Neither The Gryphon nor I had seen Mutiny on the Bounty all the way through, although as we watched it, we realized we'd seen many clips from it. The movie tells the story of an historical rebellion that took place on a British ship sent to the West Indies to acquire breadfruit trees to feed slaves. The ship never returned, because of an uprising against the tyrannical leadership of Captain Bligh, played by Charles Laughton.


Laughton plays Bligh as a humorless thug who, in his first scene, insists on administering 300 lashes to a dead sailor, simply because he'd been sentenced to that punishment. Bligh doesn't get any more sympathetic as the movie rolls along. At times, his heavy-handed leadership seems justified by harsh conditions, but the brutal way he dispenses justice and his callous disregard for his sailors' well-being further alienate him from his crew.


Meanwhile, the crew members draw close to Christian, who does what little he can to ease their discomfort. So when they've finally had enough, they appeal to him, and he rails against the captain's injustice, taking over the ship and putting Bligh out, along with the first officers, in a small row boat. I won't spoil the ending for you, should you care to see it.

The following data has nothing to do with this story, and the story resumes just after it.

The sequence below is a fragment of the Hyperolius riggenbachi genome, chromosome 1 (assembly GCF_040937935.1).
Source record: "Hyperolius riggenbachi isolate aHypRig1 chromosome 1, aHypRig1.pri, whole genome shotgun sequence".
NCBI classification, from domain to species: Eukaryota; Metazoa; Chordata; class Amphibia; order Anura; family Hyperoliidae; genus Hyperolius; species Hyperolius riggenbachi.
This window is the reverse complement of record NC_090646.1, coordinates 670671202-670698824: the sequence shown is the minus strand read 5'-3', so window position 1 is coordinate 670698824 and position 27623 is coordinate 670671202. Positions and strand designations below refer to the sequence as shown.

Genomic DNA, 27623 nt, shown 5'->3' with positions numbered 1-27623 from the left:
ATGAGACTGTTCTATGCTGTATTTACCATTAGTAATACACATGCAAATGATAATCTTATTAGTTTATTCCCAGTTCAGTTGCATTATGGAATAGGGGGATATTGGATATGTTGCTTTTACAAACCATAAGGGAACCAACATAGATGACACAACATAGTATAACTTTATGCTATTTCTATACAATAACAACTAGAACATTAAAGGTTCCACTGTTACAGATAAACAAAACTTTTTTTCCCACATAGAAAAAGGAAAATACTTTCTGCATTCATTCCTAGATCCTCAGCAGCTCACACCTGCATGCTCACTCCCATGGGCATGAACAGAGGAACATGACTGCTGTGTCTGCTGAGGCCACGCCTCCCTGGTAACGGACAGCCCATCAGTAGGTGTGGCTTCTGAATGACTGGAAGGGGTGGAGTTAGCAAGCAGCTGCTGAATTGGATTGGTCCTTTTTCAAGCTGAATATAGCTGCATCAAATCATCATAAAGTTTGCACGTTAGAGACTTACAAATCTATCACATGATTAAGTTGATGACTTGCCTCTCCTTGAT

The movie is extremely slow-paced, clocking in at 132 minutes, of which at least 45 could easily have been trimmed. This makes the viewer all the more anxious for the mutiny they know is coming, but which doesn't take place until more than halfway through.


Laughton imbues the role with a stern severity, unlike the almost rakish turn that appears to have been taken by Trevor Howard in the 1962 remake that starred Marlon Brando. I am judging this simply from having seen the preview, which came as an extra on the DVD.


Clark Gable's Christian smirks in typical Clark Gable fashion, but the character seems like it should have been played a bit darker, in contrast to the naiveté Gable's Christian sometimes evinces. Certainly, this was a different role for Gable, who is better known for his roles as a charming, if often edgy, romantic lead.


The movie features some striking cinematography. The scenes on the ship are high-contrast and bleak, compared with the warm, evocative shots of Tahiti, where the ship lands. Those shots are as breathtaking as the color extravaganza glimpsed in the 1962 remake.


Mutiny on the Bounty was an historic film, and therefore viewed, no doubt, as important, and it starred one of the biggest stars of the day. While the movie may be slow going in the first half, it's worth watching through to the end.


Rating (out of 5): ***


Moral:
Cast more than one diva in a movie and you're asking for trouble.



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Tags: movies, oscars